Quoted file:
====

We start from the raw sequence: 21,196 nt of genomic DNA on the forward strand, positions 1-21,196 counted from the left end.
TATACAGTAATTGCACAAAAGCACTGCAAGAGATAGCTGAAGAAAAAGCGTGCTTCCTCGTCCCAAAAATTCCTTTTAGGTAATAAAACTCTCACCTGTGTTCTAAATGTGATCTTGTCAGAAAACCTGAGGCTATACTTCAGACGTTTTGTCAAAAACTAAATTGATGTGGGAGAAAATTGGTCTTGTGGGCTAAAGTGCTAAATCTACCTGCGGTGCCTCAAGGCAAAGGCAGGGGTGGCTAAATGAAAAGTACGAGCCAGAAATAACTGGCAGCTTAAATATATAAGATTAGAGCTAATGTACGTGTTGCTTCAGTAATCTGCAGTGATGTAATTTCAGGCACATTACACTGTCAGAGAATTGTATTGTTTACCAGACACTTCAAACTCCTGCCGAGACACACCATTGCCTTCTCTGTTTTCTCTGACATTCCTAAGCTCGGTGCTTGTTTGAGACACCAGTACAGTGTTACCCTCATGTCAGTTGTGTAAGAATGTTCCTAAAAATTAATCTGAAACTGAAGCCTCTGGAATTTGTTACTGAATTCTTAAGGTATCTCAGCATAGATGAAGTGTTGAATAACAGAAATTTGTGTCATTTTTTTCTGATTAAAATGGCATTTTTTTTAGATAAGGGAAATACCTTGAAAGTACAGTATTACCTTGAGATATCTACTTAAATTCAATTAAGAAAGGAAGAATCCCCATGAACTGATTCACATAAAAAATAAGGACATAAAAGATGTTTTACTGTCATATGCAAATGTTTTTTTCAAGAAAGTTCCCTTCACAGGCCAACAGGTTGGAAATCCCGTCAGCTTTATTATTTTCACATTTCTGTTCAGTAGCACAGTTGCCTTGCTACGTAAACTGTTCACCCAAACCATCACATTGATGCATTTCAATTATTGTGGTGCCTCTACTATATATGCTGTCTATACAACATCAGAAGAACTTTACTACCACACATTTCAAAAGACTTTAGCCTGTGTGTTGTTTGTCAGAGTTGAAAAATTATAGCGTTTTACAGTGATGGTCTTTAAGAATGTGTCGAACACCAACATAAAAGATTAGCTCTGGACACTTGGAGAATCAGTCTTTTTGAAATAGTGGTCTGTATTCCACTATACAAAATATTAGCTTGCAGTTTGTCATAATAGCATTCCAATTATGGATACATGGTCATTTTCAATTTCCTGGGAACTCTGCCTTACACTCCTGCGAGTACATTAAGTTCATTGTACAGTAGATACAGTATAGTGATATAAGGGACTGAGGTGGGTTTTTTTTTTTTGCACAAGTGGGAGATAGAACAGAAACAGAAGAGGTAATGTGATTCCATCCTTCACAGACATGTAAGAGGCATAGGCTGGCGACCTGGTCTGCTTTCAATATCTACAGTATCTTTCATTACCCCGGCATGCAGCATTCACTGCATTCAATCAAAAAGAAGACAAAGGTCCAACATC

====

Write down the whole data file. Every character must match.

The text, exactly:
We start from the raw sequence: 21,196 nt of genomic DNA on the forward strand, positions 1-21,196 counted from the left end.
TATACAGTAATTGCACAAAAGCACTGCAAGAGATAGCTGAAGAAAAAGCGTGCTTCCTCGTCCCAAAAATTCCTTTTAGGTAATAAAACTCTCACCTGTGTTCTAAATGTGATCTTGTCAGAAAACCTGAGGCTATACTTCAGACGTTTTGTCAAAAACTAAATTGATGTGGGAGAAAATTGGTCTTGTGGGCTAAAGTGCTAAATCTACCTGCGGTGCCTCAAGGCAAAGGCAGGGGTGGCTAAATGAAAAGTACGAGCCAGAAATAACTGGCAGCTTAAATATATAAGATTAGAGCTAATGTACGTGTTGCTTCAGTAATCTGCAGTGATGTAATTTCAGGCACATTACACTGTCAGAGAATTGTATTGTTTACCAGACACTTCAAACTCCTGCCGAGACACACCATTGCCTTCTCTGTTTTCTCTGACATTCCTAAGCTCGGTGCTTGTTTGAGACACCAGTACAGTGTTACCCTCATGTCAGTTGTGTAAGAATGTTCCTAAAAATTAATCTGAAACTGAAGCCTCTGGAATTTGTTACTGAATTCTTAAGGTATCTCAGCATAGATGAAGTGTTGAATAACAGAAATTTGTGTCATTTTTTTCTGATTAAAATGGCATTTTTTTTAGATAAGGGAAATACCTTGAAAGTACAGTATTACCTTGAGATATCTACTTAAATTCAATTAAGAAAGGAAGAATCCCCATGAACTGATTCACATAAAAAATAAGGACATAAAAGATGTTTTACTGTCATATGCAAATGTTTTTTTCAAGAAAGTTCCCTTCACAGGCCAACAGGTTGGAAATCCCGTCAGCTTTATTATTTTCACATTTCTGTTCAGTAGCACAGTTGCCTTGCTACGTAAACTGTTCACCCAAACCATCACATTGATGCATTTCAATTATTGTGGTGCCTCTACTATATATGCTGTCTATACAACATCAGAAGAACTTTACTACCACACATTTCAAAAGACTTTAGCCTGTGTGTTGTTTGTCAGAGTTGAAAAATTATAGCGTTTTACAGTGATGGTCTTTAAGAATGTGTCGAACACCAACATAAAAGATTAGCTCTGGACACTTGGAGAATCAGTCTTTTTGAAATAGTGGTCTGTATTCCACTATACAAAATATTAGCTTGCAGTTTGTCATAATAGCATTCCAATTATGGATACATGGTCATTTTCAATTTCCTGGGAACTCTGCCTTACACTCCTGCGAGTACATTAAGTTCATTGTACAGTAGATACAGTATAGTGATATAAGGGACTGAGGTGGGTTTTTTTTTTTTGCACAAGTGGGAGATAGAACAGAAACAGAAGAGGTAATGTGATTCCATCCTTCACAGACATGTAAGAGGCATAGGCTGGCGACCTGGTCTGCTTTCAATATCTACAGTATCTTTCATTACCCCGGCATGCAGCATTCACTGCATTCAATCAAAAAGAAGACAAAGGTCCAACATC